"We can say with confidence that the most pressing need of our times is for world citizens who will respond with courage and imagination to the deepening global crisis of human dignity."  (Daisaku Ikeda, 1996 Peace Proposal)


How beautiful this planet is... the planet is not wrecked, we are...

Then what's next? What should be the next pending action or thought regarding Climate Adaptation.

It is our children of the future, our kids, our youth, the young adults both teenagers and those youthful by nature - it now mandatory that we 'collectively' protect them... we must mobilize on a very local level now beginning with nurses, firemen, emergency workers, law-enforcement, teachers and various departments and swiftly everyone else...

How, do we prioritize them? How do we protect them? What can we do to ensure they have a future? What or how can we transform further to leave them a livable planet?  What kind of children (integrity, emotional maturity, morals, and values) are we leaving for the planet?

I am certain there are many things we can do to both help immigrants, our children and young adults, and protect the planet immediately, I am certain if we had a place where we can drop ideas we could hasten this.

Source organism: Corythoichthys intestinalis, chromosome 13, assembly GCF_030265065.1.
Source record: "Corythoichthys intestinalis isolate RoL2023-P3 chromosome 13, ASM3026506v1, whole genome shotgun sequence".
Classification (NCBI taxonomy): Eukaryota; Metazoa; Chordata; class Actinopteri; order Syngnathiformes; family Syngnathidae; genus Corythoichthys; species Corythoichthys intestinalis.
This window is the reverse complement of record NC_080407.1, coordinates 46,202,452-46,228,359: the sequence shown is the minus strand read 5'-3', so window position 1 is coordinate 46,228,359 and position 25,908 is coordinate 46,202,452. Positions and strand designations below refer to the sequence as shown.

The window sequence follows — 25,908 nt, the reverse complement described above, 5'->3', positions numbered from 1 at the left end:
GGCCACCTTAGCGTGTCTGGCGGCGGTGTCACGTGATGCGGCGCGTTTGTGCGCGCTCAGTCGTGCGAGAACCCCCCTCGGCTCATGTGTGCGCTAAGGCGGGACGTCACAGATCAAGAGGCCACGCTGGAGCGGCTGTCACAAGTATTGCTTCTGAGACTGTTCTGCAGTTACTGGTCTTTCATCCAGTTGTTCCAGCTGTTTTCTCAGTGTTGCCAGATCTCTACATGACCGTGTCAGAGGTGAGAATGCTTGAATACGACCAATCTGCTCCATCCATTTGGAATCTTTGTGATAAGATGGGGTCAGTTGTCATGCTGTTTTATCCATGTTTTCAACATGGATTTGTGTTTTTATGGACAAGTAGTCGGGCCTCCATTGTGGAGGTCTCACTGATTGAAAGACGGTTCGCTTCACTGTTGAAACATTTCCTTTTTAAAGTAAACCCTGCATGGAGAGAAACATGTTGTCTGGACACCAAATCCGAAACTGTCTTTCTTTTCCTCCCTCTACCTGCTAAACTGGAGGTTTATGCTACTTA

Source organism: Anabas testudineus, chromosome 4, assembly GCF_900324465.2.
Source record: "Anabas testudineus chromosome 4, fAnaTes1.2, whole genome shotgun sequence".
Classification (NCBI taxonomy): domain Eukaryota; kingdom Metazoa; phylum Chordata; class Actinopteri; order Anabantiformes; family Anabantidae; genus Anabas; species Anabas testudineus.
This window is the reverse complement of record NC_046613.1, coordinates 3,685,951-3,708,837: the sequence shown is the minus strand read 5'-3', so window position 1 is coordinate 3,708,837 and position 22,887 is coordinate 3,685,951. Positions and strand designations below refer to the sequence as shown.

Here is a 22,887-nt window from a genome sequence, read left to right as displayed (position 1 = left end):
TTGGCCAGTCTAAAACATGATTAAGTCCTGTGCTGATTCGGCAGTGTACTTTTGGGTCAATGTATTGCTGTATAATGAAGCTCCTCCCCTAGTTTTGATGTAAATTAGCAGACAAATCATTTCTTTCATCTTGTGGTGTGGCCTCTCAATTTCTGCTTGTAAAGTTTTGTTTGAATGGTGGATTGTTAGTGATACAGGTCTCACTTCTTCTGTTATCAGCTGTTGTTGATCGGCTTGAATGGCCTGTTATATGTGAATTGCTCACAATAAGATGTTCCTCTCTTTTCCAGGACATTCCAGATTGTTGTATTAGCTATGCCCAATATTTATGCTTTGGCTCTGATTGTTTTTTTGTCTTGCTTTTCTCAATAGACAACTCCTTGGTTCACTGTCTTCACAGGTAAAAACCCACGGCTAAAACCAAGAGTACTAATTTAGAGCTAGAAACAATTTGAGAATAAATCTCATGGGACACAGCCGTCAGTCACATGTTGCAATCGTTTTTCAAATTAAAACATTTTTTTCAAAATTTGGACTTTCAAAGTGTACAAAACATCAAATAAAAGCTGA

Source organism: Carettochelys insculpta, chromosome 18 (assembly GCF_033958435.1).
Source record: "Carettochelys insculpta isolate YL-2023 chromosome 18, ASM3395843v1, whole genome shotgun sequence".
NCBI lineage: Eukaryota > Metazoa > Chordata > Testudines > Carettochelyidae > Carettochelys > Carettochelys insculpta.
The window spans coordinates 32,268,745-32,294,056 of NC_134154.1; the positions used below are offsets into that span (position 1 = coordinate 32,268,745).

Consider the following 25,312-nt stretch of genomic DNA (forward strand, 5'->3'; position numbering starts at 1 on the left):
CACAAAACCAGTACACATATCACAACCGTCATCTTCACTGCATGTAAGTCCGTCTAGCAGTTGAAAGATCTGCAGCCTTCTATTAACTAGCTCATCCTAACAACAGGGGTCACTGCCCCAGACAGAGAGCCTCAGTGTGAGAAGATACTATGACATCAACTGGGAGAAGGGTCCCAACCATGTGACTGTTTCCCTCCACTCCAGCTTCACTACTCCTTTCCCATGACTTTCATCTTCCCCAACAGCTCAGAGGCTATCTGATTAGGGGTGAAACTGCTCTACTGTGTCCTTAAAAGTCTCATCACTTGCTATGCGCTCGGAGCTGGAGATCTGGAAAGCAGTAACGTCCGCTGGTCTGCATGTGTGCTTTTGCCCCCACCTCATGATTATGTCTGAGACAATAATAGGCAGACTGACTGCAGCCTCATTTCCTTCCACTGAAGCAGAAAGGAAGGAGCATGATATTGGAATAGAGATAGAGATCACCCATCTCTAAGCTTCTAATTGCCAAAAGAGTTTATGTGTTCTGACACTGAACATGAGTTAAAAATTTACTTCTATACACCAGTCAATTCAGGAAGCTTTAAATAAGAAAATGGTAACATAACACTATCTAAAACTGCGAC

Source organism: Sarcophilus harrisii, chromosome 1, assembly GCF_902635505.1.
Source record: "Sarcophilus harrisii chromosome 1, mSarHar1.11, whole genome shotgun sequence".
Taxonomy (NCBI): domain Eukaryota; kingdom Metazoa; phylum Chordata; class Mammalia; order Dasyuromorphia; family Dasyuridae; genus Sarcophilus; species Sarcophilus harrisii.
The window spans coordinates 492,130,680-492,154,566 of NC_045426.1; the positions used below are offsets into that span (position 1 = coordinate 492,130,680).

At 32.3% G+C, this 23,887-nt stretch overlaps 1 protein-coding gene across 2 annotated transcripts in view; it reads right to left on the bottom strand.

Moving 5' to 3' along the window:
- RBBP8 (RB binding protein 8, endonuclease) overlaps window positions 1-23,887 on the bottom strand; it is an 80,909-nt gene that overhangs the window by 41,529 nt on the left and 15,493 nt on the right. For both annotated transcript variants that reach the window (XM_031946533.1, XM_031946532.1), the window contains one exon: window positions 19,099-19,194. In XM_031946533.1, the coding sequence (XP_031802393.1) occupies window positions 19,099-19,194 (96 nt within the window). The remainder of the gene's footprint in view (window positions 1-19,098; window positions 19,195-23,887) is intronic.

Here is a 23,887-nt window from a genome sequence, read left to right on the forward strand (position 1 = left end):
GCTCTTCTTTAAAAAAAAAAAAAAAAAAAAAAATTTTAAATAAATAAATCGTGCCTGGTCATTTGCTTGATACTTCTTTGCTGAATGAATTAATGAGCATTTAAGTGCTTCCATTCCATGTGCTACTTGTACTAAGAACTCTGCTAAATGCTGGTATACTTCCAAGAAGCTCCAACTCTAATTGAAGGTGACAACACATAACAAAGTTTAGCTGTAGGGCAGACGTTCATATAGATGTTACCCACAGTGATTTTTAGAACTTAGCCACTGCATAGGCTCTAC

Send in your ideas, please. I will continue sharing my idea (see upcoming posts) and hopefully I can add others.


"The upcoming climate talks (current COP24) are the most important round of negotiations since the Paris Agreement was reached three years ago," Lou Leonard, the World Wildlife Fund's senior vice president for climate change and energy, told CNBC via email.


imageYesterday, the World Meteorological Organization (WMO) said that the average global temperature for 2018 was set to be the fourth highest on record. The WMO added that the 20 warmest years on record had occurred in the last 22 years, with the "top four" taking place in the last four years.

In a strongly-worded statement, the WMO Deputy Secretary General Elena Manaenkova sought to highlight how important the issue of a warming planet was.

"Every fraction of a degree of warming makes a difference to human health and access to food and fresh water, to the extinction of animals and plants, to the survival of coral reefs and marine life," she said.

Work to be done

The World Wildlife Fund's Leonard told CNBC there was still time to prevent the "worst impacts" of climate change and create a "safer future," but that the window was closing fast.

source/full article...


“Criminal justice can contribute  to addressing the climate crisis.  A significant share of greenhouse gas emissions is associated with conduct amounting to violations of existing criminal law.  Targeting climate change by enforcing criminal law can be extremely efficient.  It can be done on the basis of existing laws, through existing institutions and with the minimal additional coast. Peter Carter and Elizabeth Woodworth’s book is a timely and important contribution to the debate regarding how criminal prosecutions, both at the national and international level, could be used to repress and deter climate damaging conduct at a large scale and on a lasting basis.” - Reinhold Gallmetzer, Appeals Counsel, International Criminal Court Founder, Center for Climate Crime Analysis



image12.10.18: More about The Climate Adaptation Box...